Saturday, February 19, 2005

A dialogue about the Hollywood Bowl feedback problem

After my Dad died in March, 2000, I searched the internet to find references to him. When I found an engineer who had a few bad things to say about my old man, we had a little civilized dialogue.

Today, I got this letter from one of the great sound engineers of our day, Phil Allen, who I've had the pleasure to work with on several occasions. Thanks, Phil.

I was searching for the Hollywood Sound web site to see if they had a PM-5D for rent, and my google search also pulled up a page in a Procol Harum site about some disaster they had many moons ago that they conveniently blamed on the "union sound engineer." Just as I finished reading it and had my blood thoroughly boiling, and my resolve up to send the whole mess to you so you could put up some sort of defense, I found a link on their site to a letter you wrote about your dad. They were nice enough to include a much more detailed account along with your letter, offering a more plausible, less bumper sticker rendition of the events.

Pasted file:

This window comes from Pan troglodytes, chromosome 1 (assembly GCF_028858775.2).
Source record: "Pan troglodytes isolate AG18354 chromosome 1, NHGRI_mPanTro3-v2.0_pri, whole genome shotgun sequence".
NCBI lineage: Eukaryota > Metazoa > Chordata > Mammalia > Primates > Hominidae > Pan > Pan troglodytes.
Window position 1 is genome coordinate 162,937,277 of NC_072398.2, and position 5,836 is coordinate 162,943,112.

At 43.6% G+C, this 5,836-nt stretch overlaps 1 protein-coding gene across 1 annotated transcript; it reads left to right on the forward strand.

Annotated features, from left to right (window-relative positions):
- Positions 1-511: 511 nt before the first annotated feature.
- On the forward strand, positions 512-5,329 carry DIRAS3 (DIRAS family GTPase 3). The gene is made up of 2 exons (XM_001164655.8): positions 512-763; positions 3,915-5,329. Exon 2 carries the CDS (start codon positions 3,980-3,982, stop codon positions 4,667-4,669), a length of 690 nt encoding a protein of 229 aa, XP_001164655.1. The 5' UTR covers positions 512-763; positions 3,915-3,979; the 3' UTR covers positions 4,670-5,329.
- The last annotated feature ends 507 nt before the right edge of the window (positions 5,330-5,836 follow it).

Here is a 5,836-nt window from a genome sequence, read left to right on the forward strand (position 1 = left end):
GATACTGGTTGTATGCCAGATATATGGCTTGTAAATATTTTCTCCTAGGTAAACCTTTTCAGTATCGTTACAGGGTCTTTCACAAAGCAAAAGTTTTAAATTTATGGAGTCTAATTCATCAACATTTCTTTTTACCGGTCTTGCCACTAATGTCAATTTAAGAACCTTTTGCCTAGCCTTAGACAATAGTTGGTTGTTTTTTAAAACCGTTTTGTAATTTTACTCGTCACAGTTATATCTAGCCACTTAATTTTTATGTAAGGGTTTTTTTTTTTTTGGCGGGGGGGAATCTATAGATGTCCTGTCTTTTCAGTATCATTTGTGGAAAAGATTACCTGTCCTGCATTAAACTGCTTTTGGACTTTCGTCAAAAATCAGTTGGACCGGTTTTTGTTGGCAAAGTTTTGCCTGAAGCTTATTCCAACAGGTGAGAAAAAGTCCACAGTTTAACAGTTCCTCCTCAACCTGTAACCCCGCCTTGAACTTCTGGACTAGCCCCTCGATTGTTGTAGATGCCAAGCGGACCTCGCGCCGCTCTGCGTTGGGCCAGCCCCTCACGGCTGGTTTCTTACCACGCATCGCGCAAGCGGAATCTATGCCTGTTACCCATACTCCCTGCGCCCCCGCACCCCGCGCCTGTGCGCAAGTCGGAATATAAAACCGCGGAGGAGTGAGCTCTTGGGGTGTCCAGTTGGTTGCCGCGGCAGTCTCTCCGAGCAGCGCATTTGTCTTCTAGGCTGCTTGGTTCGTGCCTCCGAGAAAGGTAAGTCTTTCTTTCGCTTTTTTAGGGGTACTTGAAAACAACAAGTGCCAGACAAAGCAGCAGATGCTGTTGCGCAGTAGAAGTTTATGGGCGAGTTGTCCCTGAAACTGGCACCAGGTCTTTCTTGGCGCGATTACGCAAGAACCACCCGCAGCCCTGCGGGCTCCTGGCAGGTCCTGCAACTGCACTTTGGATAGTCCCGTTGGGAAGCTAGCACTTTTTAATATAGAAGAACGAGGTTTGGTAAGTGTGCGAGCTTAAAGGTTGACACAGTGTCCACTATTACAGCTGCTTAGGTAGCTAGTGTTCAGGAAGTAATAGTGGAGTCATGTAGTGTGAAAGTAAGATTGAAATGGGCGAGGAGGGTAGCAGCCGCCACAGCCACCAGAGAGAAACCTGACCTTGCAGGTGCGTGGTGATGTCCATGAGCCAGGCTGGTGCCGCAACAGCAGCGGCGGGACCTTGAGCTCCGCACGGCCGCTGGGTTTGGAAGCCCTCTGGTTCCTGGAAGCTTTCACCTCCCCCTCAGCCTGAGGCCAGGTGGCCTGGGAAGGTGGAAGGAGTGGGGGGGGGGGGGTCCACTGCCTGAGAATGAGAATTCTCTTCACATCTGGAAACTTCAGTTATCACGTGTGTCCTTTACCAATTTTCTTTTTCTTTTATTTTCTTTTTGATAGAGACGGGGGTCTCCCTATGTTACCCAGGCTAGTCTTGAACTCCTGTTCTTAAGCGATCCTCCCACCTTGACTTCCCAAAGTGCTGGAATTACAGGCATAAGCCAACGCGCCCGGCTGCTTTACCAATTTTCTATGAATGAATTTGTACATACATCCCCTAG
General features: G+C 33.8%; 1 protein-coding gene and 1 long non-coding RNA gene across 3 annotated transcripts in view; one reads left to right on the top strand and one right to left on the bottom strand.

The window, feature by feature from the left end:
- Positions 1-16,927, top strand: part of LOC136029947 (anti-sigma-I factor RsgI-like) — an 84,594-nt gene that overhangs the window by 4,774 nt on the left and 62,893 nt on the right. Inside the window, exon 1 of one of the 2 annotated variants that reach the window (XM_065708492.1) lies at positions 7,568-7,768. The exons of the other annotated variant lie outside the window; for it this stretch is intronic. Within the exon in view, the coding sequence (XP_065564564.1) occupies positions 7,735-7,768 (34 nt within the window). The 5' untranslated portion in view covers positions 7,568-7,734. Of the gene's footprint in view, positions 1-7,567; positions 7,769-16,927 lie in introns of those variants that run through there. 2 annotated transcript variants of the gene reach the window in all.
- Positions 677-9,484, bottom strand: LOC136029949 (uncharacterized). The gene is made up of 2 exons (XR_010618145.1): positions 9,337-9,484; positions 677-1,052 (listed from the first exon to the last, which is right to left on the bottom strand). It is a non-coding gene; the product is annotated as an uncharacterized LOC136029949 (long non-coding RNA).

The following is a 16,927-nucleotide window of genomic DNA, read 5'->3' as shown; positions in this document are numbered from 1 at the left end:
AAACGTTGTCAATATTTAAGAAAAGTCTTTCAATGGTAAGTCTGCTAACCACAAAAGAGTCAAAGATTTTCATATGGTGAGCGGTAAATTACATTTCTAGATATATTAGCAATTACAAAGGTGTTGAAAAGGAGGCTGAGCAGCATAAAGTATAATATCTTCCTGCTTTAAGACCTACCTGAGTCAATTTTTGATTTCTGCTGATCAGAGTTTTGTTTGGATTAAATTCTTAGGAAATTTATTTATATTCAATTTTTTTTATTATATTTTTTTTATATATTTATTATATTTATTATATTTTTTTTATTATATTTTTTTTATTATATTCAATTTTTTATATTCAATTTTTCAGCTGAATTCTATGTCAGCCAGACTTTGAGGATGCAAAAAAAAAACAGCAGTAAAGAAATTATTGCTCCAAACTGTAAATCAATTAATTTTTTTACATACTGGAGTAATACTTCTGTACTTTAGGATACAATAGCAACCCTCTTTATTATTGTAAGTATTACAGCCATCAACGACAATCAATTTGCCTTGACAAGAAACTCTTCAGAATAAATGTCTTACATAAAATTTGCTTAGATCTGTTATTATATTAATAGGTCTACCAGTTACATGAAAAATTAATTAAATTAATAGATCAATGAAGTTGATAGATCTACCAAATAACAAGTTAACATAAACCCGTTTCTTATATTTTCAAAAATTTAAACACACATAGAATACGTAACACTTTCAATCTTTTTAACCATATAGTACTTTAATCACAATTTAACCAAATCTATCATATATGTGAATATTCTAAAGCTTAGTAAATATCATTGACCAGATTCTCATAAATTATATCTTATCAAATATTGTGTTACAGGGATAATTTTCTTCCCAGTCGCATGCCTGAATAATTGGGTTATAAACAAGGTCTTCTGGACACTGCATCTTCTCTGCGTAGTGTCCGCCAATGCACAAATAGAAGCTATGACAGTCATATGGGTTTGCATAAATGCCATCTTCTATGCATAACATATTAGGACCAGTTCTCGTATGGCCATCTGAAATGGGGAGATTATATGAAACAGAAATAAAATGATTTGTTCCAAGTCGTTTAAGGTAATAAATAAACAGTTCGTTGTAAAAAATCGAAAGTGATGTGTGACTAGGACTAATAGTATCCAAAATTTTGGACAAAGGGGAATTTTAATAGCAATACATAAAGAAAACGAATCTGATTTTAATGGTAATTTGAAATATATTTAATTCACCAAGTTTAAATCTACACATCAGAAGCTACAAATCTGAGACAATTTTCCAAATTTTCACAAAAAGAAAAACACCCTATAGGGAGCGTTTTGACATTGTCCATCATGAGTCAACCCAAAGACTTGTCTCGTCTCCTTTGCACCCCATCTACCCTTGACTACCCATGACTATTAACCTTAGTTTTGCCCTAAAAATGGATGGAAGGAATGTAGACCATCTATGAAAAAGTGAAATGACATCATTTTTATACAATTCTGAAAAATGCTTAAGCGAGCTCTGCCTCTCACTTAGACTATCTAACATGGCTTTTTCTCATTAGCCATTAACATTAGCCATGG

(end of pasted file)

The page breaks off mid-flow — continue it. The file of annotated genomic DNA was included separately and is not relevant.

I should have known you would be on the trail. As one of probably thousands of young, obnoxious, arrogant sound mixers who played the Bowl, I can attest to the fact that your dad was a gem. He saved me from ruin, and let me walk away still thinking I was a damn genius. Not only was he a great guy, and a great soundman, he was out there on the crest of the first wave. What he did, and the gear he did it with, was amazing. It is so easy to recline behind my Cadac and mass of computers in front of my line arrays and bitch about how tough I have it, but the truth is if it wasn't for your dad and a handful of guys like him I would be selling CD players at Best Buy.

I browsed your sites and I was so proud, and grateful once again, that I can tell everybody I mixed at the Bowl when Frank Supak was there.

Missing you,
Phil Allen

No comments: